On the Selection of Good Leaders in a Political Meritocracy |

On the Selection of Good Leaders in a Political Meritocracy


In this talk, Prof Bell will assume that (1) it is good for a political community to be governed by high-quality rulers; (2) China’s one party political system is not about to collapse; (3) the meritocratic aspect of the system is partly good; and (4) it can be improved. On the basis of these assumptions, Prof Bell will put forward suggestions about which qualities matter most for political leaders in the context of large, peaceful, and modernizing (non-democratic) meritocratic states, followed by suggestions about mechanisms that increase the likelihood of selecting leaders with such qualities. Prof Bell will use the philosophical theory about the best possible political meritocracy in the context of a large, peaceful, and modernizing state as a standard for evaluating China’s actually-existing meritocratic system. Prof Bell will argue that China can and should improve its meritocratic system: it needs exams that more effectively test for politically relevant intellectual abilities, more women in leadership positions to increase the likelihood that leaders have the social skills required of effective policy-making, and more systematic use of a peer review system to promote political officials motivated by the desire to serve the public.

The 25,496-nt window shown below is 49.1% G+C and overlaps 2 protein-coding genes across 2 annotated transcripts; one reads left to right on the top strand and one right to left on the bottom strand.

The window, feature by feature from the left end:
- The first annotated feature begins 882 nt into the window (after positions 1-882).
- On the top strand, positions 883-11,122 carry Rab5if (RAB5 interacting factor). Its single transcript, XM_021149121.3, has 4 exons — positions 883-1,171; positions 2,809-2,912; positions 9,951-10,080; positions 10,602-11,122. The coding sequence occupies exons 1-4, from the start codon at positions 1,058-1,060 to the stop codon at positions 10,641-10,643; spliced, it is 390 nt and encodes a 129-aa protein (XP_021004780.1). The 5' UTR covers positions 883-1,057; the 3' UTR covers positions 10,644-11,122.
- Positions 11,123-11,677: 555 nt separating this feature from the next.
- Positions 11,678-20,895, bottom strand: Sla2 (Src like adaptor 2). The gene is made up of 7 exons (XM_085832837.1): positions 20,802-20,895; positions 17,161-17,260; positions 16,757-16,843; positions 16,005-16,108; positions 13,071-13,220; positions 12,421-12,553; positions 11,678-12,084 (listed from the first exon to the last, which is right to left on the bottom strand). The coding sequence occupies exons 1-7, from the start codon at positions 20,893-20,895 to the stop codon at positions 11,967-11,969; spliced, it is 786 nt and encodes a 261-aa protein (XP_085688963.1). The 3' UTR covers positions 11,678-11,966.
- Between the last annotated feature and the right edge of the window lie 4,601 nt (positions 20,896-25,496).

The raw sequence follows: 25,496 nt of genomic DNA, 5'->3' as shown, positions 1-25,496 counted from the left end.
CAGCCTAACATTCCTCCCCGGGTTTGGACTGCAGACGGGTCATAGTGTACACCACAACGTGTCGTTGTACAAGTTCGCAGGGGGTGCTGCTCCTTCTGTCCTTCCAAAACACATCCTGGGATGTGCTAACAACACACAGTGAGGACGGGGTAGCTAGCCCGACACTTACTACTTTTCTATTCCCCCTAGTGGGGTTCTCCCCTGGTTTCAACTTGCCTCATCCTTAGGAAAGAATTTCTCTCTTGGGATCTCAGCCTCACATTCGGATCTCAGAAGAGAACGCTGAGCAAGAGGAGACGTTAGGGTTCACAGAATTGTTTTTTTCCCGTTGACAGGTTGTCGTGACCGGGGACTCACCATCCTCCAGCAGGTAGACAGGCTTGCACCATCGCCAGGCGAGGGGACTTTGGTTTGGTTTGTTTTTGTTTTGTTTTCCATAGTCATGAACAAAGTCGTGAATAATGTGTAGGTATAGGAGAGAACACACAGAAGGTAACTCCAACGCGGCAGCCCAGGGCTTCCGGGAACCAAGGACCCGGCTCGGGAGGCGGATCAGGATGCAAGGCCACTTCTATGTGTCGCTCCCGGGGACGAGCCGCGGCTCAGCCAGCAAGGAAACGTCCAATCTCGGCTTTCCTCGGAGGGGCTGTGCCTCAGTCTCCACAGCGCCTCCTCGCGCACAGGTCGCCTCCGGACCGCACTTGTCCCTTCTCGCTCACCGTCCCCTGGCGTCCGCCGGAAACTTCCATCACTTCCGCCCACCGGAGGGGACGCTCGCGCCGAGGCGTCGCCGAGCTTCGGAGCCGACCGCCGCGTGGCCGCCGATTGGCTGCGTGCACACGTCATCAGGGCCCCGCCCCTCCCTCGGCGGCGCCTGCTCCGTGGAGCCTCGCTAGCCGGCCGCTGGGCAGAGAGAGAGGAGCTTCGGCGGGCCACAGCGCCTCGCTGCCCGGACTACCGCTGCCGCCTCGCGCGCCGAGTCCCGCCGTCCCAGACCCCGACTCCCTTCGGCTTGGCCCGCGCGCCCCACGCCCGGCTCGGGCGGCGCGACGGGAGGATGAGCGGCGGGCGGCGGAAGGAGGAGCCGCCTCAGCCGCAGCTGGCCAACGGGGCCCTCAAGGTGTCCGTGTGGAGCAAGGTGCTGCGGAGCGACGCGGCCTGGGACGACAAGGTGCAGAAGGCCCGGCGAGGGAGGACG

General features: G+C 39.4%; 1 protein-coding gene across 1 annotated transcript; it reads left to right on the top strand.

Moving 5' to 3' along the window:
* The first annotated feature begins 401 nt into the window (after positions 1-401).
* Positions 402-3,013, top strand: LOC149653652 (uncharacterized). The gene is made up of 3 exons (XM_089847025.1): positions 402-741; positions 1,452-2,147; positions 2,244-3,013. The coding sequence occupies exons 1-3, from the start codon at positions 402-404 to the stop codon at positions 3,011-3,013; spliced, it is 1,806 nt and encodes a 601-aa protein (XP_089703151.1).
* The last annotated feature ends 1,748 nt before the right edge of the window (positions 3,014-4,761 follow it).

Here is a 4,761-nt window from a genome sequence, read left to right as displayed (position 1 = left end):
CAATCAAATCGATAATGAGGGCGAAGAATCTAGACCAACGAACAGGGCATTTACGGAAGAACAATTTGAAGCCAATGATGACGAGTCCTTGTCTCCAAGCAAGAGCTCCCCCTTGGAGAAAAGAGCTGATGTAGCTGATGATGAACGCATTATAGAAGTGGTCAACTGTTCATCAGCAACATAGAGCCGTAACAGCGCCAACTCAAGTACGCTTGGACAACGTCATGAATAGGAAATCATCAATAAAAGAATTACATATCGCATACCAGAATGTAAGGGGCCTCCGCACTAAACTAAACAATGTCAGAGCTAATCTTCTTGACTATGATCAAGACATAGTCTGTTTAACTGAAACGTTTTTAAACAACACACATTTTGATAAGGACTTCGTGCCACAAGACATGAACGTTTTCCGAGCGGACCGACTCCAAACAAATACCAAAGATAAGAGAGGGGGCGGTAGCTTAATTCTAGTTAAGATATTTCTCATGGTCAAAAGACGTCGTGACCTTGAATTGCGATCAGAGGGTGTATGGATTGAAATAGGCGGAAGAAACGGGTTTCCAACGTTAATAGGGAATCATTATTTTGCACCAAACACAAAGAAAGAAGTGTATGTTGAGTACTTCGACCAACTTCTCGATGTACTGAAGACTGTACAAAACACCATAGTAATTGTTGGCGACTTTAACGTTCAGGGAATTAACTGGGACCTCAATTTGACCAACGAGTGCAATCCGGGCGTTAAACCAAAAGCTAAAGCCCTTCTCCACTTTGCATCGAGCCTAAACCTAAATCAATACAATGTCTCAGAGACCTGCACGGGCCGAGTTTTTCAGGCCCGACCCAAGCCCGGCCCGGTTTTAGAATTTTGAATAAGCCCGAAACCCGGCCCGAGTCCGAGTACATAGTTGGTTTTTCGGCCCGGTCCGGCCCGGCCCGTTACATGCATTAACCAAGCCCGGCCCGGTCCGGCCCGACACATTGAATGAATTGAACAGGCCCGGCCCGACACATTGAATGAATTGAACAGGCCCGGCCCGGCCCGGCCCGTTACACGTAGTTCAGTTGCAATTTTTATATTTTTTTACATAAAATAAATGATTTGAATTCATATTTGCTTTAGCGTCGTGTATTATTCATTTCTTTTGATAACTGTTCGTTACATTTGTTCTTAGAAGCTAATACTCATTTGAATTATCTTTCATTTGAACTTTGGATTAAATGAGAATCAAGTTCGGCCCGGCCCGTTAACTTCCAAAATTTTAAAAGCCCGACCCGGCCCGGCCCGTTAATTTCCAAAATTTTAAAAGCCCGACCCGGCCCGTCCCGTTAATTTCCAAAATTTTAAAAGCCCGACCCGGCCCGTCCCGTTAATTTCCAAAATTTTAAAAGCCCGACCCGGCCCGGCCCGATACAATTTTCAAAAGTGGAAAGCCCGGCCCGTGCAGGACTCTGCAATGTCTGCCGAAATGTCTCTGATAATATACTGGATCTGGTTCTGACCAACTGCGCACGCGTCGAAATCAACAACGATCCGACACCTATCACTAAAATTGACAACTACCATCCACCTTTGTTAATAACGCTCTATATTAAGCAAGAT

Prof Daniel A. Bell, Visiting Professor, Department of Philosophy and Political Science, National University of Singapore; Professor of Ethics and Political Theory and Director of the Center for International and Comparative Political Theory, Tsinghua University (Beijing)

Friday, 25 October 2013
12:15 p.m. - 1:30 p.m.

Seminar Room 3-5,
Manasseh Meyer,
Lee Kuan Yew School of Public Policy,
469C Bukit Timah Road,
Singapore 259772

Seats are limited and will be available on a first-come, first-served basis. Kindly register your interest in attending at to avoid disappointment.

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